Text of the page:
What are Creator Stories? It's hip, it's new, and if you like creating content or watching it, it's probably for you. Cinnamon loves content creators, we love their work, but most of all, we love showcasing them as much as we can. Being a content creator is living the life of a modern-day celebrity. You can reach people on the opposite side of the world and instantly connect with them. But how do you become the real deal, a content creator in the merit of content quality and popularity? How do you expand your viewership from friends and family to strangers you will never meet?
Our next guest PierreXO
I recently had the pleasure of listening to a story of a very established creator PierreXO. A few months back team CNMN managed to meet Pierre and immediately we were excited to cooperate. As Pierre took a liking to the creator centric model of our platform, we were happy to invite him to become part of the CMNM community. So if you want to know how to make it as a creator, listen to Pierre's story and get inspired yourself.
Part of my conversation with Pierre
Pe: What's your background? How did you transition into becoming a content creator?
Pi: I've been a content creator for a really long time, my mom and dad would buy me those DV cameras, that would fit in your hand and then I would just record myself lip-synching to music. But for the longest time, at a very young age, I was into magic tricks. I would do card tricks and try to imitate the magicians on TV. And then from there, I've always been into performance art based stuff. So whether that'd be like dancing, magic, skateboarding for a while, but overall, I was really into producing videos of doing those things. So it just was a natural progression, the more things that I would learn, the more I would record myself and then that just developed into thing. Eventually, video platforms came out, and then here I am 20 something years later.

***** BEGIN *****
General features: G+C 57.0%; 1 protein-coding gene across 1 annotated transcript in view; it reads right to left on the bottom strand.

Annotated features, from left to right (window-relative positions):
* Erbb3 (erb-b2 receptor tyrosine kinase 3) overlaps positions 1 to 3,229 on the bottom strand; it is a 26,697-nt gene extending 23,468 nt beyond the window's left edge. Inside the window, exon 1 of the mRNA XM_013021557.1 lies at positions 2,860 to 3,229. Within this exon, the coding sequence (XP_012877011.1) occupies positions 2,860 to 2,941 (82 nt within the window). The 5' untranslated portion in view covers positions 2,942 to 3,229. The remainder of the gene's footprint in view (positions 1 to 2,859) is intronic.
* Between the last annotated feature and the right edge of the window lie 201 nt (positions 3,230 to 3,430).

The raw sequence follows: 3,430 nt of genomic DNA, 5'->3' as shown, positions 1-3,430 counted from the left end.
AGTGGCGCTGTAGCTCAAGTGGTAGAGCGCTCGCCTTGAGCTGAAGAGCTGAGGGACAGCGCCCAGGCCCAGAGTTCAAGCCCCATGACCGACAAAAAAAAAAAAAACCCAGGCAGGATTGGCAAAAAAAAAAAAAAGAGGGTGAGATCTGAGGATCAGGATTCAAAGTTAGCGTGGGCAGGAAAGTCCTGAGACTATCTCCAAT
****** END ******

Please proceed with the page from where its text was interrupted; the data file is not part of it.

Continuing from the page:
Pe: Would it be fair to assume that your first public video was a skateboarding one?
Pi: Oh my God! First public video? I have always, and I don't want to brag, but I've been usually the first to hop on new video platforms, aka Cinnamon. Before we had different (ones). There was Putfile, Megaupload, Putlocker, YouTube, Dailymotion, MySpace, all these things, and I would usually be the one to explore this. The first videos I probably uploaded were really terrible lip-sync videos or actually professional wrestling with my friends.
(Authors note: For context sake, Pierre informed me he was around 10-12 when he created these professional wrestling videos, just so you guys can get the picture)
Pe: Do you think we can still find some of your first videos somewhere online?
Pi: No. My first channel ever on YouTube I basically abandoned it but it's under AntiDagger. You can see I left up one video when I was probably 11 years old shuffling cards. I used to shuffle cards with the magic stuff. And I was making a lot of those videos. That was posted 11/12 years ago, really long time ago, man.
Pe: You actually moved from L.A. to Prague. Was that something that was easy for you as a content creator because people who are listening right now are probably content creators who are just starting out and they want to be enticed into the career of a content creator? Being a content creator at the time did it make it easy for you to move to Prague? And why did you actually move to Prague? Why abandon L.A. where everyone is?